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Re: Rigid vs. Flexible Diaphragm

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Dennis,

>From a high wind low seismic point of view your qualitative assessments
don't necessarily hold water because out of plane loads are very real and
significant. In high wind you have a lateral load and wall suction applied
simultaneously failure at the window area can eliminate the effectiveness of
the shear wall on either side and cause a collapse. So here  we establish a
discrete load path for a framed opening, apply a value to the load, and
design the members for that stress. The trib. areas include the window also
not just the area above the window. To me if the load is discernable then
you have to put a value to it and come up with quantitative results. But
again your prospective comes from a whole different type of load than mine
does so things you have to worry about I don't and things I have to worry
about you don't.

Does the "beam" of the Hardie frame require full lateral bracing for the
values they give you?

Just my thoughts,
Rand



----- Original Message ----- 
From: "Dennis Wish" <dennis.wish(--nospam--at)verizon.net>
To: <seaint(--nospam--at)seaint.org>
Sent: Friday, April 30, 2004 12:12 AM
Subject: RE: Rigid vs. Flexible Diaphragm


> Joe, Gautam and Oshin,
>
> I understand your point of view on the king post, it may be a good
> deterrent as it mitigates potential out-of-plane damage. As Joe
> suggested, the use of a Tube Steel column may be a wise choice, but it
> can also impede installation of electrical or diagonal plumbing stacks.
>
> Playing Devil's Advocate, lets assume you may be missing some realities;
> that while the king post is continuous so are the studs between the
> header and the next header. It would be difficult to try and balance
> out-of-plane forces based on rigidity unless you are willing to design
> the entire strength of the out-of-plane reaction at the end of the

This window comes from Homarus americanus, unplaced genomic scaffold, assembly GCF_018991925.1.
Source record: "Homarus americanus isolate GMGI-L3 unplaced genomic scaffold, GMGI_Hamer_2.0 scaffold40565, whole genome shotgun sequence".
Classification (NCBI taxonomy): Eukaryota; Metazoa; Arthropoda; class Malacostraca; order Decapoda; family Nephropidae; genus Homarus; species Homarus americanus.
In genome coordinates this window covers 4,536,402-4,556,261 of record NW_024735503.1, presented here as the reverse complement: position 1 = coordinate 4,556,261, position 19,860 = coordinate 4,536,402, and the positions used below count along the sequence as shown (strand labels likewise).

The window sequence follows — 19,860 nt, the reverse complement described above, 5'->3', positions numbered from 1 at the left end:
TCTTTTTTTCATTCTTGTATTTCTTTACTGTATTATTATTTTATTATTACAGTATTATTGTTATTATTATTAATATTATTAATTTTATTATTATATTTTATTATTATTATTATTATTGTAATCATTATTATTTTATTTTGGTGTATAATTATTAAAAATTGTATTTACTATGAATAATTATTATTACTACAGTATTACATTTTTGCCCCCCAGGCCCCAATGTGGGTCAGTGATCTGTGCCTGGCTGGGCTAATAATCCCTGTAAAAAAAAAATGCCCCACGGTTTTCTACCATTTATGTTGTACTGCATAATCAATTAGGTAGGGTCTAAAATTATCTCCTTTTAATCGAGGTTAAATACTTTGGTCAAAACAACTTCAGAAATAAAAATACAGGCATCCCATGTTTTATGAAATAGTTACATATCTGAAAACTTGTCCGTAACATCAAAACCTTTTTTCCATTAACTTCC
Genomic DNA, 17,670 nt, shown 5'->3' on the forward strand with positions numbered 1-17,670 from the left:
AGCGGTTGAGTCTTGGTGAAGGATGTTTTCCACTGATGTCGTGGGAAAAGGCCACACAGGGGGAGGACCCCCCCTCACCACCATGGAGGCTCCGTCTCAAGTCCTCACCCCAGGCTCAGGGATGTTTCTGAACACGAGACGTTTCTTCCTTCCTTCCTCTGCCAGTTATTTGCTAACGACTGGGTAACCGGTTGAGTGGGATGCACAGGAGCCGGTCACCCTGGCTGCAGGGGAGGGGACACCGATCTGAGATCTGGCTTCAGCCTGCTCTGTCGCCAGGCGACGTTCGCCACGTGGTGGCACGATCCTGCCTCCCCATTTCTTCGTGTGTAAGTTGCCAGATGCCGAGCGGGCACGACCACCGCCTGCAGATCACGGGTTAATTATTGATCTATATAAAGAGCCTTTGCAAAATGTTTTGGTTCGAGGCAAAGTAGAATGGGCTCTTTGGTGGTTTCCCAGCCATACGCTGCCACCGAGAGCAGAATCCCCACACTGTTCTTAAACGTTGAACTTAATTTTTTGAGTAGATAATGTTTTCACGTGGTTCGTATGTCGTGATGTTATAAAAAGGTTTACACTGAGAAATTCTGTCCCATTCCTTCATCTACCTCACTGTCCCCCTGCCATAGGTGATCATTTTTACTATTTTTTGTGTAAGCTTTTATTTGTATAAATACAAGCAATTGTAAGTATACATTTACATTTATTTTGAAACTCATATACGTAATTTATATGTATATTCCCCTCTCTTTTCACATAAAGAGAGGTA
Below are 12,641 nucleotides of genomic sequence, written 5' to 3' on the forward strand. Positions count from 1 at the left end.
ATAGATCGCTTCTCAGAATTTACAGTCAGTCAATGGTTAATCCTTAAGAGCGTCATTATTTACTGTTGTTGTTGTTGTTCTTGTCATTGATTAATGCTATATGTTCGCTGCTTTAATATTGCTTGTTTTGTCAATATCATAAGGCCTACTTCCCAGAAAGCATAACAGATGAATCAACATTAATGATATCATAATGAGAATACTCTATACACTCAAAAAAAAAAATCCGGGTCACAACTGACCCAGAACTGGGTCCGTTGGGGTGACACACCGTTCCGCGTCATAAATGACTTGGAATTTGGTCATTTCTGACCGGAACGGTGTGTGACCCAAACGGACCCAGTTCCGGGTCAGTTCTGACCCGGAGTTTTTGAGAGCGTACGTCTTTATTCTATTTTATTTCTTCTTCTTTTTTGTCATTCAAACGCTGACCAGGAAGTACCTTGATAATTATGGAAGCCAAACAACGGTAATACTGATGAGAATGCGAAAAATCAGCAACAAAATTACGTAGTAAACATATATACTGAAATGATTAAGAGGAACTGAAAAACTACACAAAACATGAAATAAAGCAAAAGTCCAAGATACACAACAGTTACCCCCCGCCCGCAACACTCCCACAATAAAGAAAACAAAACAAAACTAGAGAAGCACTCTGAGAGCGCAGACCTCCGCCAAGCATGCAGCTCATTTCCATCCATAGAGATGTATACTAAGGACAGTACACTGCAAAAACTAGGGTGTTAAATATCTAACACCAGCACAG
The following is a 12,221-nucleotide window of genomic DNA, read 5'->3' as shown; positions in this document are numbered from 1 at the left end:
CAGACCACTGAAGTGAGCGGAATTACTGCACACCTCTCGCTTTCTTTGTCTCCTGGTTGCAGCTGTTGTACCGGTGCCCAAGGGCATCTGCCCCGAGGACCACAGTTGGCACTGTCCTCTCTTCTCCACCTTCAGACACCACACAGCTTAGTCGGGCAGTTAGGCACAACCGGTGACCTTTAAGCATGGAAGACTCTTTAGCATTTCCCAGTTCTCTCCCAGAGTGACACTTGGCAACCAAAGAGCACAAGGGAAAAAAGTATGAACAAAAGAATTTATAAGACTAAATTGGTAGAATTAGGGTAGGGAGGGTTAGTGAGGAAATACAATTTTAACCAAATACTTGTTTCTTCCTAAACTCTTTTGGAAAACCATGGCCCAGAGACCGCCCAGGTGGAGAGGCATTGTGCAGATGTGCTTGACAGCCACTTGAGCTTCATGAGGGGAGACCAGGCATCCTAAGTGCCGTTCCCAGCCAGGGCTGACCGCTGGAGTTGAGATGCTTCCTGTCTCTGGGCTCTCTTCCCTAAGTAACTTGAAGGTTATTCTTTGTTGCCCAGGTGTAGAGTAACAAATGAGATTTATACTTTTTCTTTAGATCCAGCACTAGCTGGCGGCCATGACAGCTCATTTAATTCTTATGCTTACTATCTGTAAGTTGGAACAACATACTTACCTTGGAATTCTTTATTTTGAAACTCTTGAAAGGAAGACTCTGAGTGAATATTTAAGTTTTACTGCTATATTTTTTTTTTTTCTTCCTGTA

> headers and transfer it to a continuous column. This is costly and not
> often practical. How many of you actually calculate the reaction at the
> hinge and do you apply it to the king post as a concentrated load. If
> you do, what is the reaction based on? Is it the wind load normal to the
> wall and tributary to each end of the header (50% of normal force by
> nature of simple beam)?
>
> OR do you consider:
>
> a) Interior partitions that are perpendicular to the wall and act to
> brace the wall by the nature of the lap of the top plate and connection
> of sheathing at inside corners?
>
> b) The strength of the king-posts; with the exception of tall walls Mike
> Cochran pointed out quite correctly that most hinges will occur above
> the center of the wall and close to the double plate. When placing
> frames we always should try to place them as close if not flush to the
> top plate, but there are times when we can't extend them high enough
> without losing important capacity and it is at this time that we need to
> compensate for the in-plane shears at the expense of out-of-plane
> potential damage due to the hinge. Which is more important?
>
> c) The strength of the panel (shear or not) adjacent to openings and
> continuous to the double top plate.
>
> d) Imposing the initial load into the stiffest member in the walls
> adjacent to the header (and this might be a double or triple post
> supporting a girder truss or drag truss?
>
> Finally, is it our professional responsibility to try and design the
> perfect performing model OR do we consider the potential out-of-plane
> force to be a low risk for failure of the wall at the hinge point?
>
> What we do know is that IF (and I am sticking my foot in my mouth,
> Gautam, on this one) the diaphragm is rigid then the failure at the
> hinge is not due to diaphragm deflection as it might be in a URM or high
> wall mass building, but due to a once in 75 year wind event. Considering
> actual wind load design to be less than 90 mph Exposure C in Southern
> California, will the wall fail due to this type of load?
>
> Some good stuff to toss around if your game :>)
>
> Regards to all
> Dennis
>
>
> Dennis S. Wish, PE
>
>
> California Professional Engineer
>
> Structural Engineering Consultant
>
> dennis.wish(--nospam--at)verizon.net
>
> http://www.structuralist.net
>
>
>
>
> -----Original Message-----
> From: G M [mailto:newabhaju(--nospam--at)hotmail.com]
> Sent: Thursday, April 29, 2004 4:34 PM
> To: seaint(--nospam--at)seaint.org
> Subject: Re: Rigid vs. Flexible Diaphragm
>
> Dennis:
>
> To add to Joe's comment, one has to make sure the king post is
> adequately
> connected to the frame so as to transfer out-of-plane wind load.
>
> Gautam
>
>
> >From: Jnapd(--nospam--at)aol.com
> >Reply-To: <seaint(--nospam--at)seaint.org>
> >To: seaint(--nospam--at)seaint.org
> >Subject: Re: Rigid vs. Flexible Diaphragm
> >Date: Thu, 29 Apr 2004 14:35:22 EDT
> >
> >Dennis:
> >
> >The king post (full height) should be designed for the wind load over
> the
> >window/doors and the trib area of the wall.  You may have 6x12's for 20
>
> >plus foot
> >openings.
> >
> >
> >Joe Venuti
> >Johnson & Nielsen Associates
> >Palm Springs,  CA
>
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